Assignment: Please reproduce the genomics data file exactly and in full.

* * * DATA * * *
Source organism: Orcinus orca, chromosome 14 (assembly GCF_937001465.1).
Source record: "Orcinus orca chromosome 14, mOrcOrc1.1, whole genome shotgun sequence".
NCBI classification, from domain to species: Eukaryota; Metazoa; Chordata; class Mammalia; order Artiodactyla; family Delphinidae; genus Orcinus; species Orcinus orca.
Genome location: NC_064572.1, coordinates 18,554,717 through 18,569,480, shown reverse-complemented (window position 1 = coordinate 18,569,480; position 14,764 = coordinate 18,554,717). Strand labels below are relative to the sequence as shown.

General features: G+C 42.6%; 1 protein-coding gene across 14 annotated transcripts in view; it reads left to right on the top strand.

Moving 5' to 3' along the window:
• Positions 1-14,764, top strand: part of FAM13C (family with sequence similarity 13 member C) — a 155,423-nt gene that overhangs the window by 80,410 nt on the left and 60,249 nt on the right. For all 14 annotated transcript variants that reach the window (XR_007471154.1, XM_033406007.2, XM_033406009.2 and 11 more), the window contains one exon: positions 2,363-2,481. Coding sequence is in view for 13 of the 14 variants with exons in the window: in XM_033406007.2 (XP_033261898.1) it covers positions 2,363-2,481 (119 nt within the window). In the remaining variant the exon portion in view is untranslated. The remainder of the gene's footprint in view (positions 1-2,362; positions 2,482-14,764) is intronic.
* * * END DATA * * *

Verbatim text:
Source organism: Orcinus orca, chromosome 14 (assembly GCF_937001465.1).
Source record: "Orcinus orca chromosome 14, mOrcOrc1.1, whole genome shotgun sequence".
NCBI classification, from domain to species: Eukaryota; Metazoa; Chordata; class Mammalia; order Artiodactyla; family Delphinidae; genus Orcinus; species Orcinus orca.
Genome location: NC_064572.1, coordinates 18,554,717 through 18,569,480, shown reverse-complemented (window position 1 = coordinate 18,569,480; position 14,764 = coordinate 18,554,717). Strand labels below are relative to the sequence as shown.

General features: G+C 42.6%; 1 protein-coding gene across 14 annotated transcripts in view; it reads left to right on the top strand.

Moving 5' to 3' along the window:
• Positions 1-14,764, top strand: part of FAM13C (family with sequence similarity 13 member C) — a 155,423-nt gene that overhangs the window by 80,410 nt on the left and 60,249 nt on the right. For all 14 annotated transcript variants that reach the window (XR_007471154.1, XM_033406007.2, XM_033406009.2 and 11 more), the window contains one exon: positions 2,363-2,481. Coding sequence is in view for 13 of the 14 variants with exons in the window: in XM_033406007.2 (XP_033261898.1) it covers positions 2,363-2,481 (119 nt within the window). In the remaining variant the exon portion in view is untranslated. The remainder of the gene's footprint in view (positions 1-2,362; positions 2,482-14,764) is intronic.